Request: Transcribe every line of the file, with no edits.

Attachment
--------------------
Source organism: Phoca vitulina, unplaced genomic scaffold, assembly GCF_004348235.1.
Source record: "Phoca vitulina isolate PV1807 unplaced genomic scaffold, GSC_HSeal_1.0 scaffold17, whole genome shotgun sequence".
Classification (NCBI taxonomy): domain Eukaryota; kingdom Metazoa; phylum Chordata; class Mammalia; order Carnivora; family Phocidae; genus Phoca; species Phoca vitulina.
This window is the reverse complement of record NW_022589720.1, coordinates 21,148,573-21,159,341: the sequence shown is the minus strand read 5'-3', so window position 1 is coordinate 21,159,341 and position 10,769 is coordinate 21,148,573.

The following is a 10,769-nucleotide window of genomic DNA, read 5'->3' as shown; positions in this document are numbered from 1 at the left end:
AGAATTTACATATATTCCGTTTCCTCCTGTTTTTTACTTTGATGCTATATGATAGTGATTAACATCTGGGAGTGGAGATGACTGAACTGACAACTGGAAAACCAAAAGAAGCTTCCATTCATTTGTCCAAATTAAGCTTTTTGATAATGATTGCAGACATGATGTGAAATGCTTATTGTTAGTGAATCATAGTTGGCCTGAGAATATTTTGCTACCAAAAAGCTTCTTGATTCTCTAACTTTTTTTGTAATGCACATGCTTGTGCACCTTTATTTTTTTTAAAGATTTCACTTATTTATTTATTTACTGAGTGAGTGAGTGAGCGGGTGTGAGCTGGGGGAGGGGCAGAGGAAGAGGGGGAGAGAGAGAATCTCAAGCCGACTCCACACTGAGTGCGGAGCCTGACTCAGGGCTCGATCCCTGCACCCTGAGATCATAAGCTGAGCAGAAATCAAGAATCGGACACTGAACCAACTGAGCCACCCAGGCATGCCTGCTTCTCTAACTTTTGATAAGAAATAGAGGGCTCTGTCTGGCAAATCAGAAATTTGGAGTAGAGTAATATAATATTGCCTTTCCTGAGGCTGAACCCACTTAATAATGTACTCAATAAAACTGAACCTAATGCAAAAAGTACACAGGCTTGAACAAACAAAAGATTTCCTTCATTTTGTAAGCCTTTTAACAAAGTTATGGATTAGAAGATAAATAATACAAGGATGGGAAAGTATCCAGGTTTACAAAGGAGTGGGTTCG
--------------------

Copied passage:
Source organism: Phoca vitulina, unplaced genomic scaffold, assembly GCF_004348235.1.
Source record: "Phoca vitulina isolate PV1807 unplaced genomic scaffold, GSC_HSeal_1.0 scaffold17, whole genome shotgun sequence".
Classification (NCBI taxonomy): domain Eukaryota; kingdom Metazoa; phylum Chordata; class Mammalia; order Carnivora; family Phocidae; genus Phoca; species Phoca vitulina.
This window is the reverse complement of record NW_022589720.1, coordinates 21,148,573-21,159,341: the sequence shown is the minus strand read 5'-3', so window position 1 is coordinate 21,159,341 and position 10,769 is coordinate 21,148,573.

The following is a 10,769-nucleotide window of genomic DNA, read 5'->3' as shown; positions in this document are numbered from 1 at the left end:
AGAATTTACATATATTCCGTTTCCTCCTGTTTTTTACTTTGATGCTATATGATAGTGATTAACATCTGGGAGTGGAGATGACTGAACTGACAACTGGAAAACCAAAAGAAGCTTCCATTCATTTGTCCAAATTAAGCTTTTTGATAATGATTGCAGACATGATGTGAAATGCTTATTGTTAGTGAATCATAGTTGGCCTGAGAATATTTTGCTACCAAAAAGCTTCTTGATTCTCTAACTTTTTTTGTAATGCACATGCTTGTGCACCTTTATTTTTTTTAAAGATTTCACTTATTTATTTATTTACTGAGTGAGTGAGTGAGCGGGTGTGAGCTGGGGGAGGGGCAGAGGAAGAGGGGGAGAGAGAGAATCTCAAGCCGACTCCACACTGAGTGCGGAGCCTGACTCAGGGCTCGATCCCTGCACCCTGAGATCATAAGCTGAGCAGAAATCAAGAATCGGACACTGAACCAACTGAGCCACCCAGGCATGCCTGCTTCTCTAACTTTTGATAAGAAATAGAGGGCTCTGTCTGGCAAATCAGAAATTTGGAGTAGAGTAATATAATATTGCCTTTCCTGAGGCTGAACCCACTTAATAATGTACTCAATAAAACTGAACCTAATGCAAAAAGTACACAGGCTTGAACAAACAAAAGATTTCCTTCATTTTGTAAGCCTTTTAACAAAGTTATGGATTAGAAGATAAATAATACAAGGATGGGAAAGTATCCAGGTTTACAAAGGAGTGGGTTCG